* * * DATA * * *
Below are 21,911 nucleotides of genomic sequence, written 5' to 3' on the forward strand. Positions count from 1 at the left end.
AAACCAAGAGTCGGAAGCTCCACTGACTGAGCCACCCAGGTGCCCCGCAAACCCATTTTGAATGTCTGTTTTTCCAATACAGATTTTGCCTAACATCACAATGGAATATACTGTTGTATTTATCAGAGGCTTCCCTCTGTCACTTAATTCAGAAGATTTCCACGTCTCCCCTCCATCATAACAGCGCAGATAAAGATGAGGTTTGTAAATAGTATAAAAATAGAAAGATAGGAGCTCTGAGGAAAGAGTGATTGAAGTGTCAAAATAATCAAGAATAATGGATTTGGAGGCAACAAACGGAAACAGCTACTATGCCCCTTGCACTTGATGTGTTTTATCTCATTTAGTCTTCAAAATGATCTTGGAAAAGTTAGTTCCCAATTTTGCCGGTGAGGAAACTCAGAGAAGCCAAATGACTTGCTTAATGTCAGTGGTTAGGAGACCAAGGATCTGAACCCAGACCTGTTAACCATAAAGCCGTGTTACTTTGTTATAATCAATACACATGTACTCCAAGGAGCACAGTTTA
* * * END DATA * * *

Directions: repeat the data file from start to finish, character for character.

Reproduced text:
Below are 21,911 nucleotides of genomic sequence, written 5' to 3' on the forward strand. Positions count from 1 at the left end.
AAACCAAGAGTCGGAAGCTCCACTGACTGAGCCACCCAGGTGCCCCGCAAACCCATTTTGAATGTCTGTTTTTCCAATACAGATTTTGCCTAACATCACAATGGAATATACTGTTGTATTTATCAGAGGCTTCCCTCTGTCACTTAATTCAGAAGATTTCCACGTCTCCCCTCCATCATAACAGCGCAGATAAAGATGAGGTTTGTAAATAGTATAAAAATAGAAAGATAGGAGCTCTGAGGAAAGAGTGATTGAAGTGTCAAAATAATCAAGAATAATGGATTTGGAGGCAACAAACGGAAACAGCTACTATGCCCCTTGCACTTGATGTGTTTTATCTCATTTAGTCTTCAAAATGATCTTGGAAAAGTTAGTTCCCAATTTTGCCGGTGAGGAAACTCAGAGAAGCCAAATGACTTGCTTAATGTCAGTGGTTAGGAGACCAAGGATCTGAACCCAGACCTGTTAACCATAAAGCCGTGTTACTTTGTTATAATCAATACACATGTACTCCAAGGAGCACAGTTTA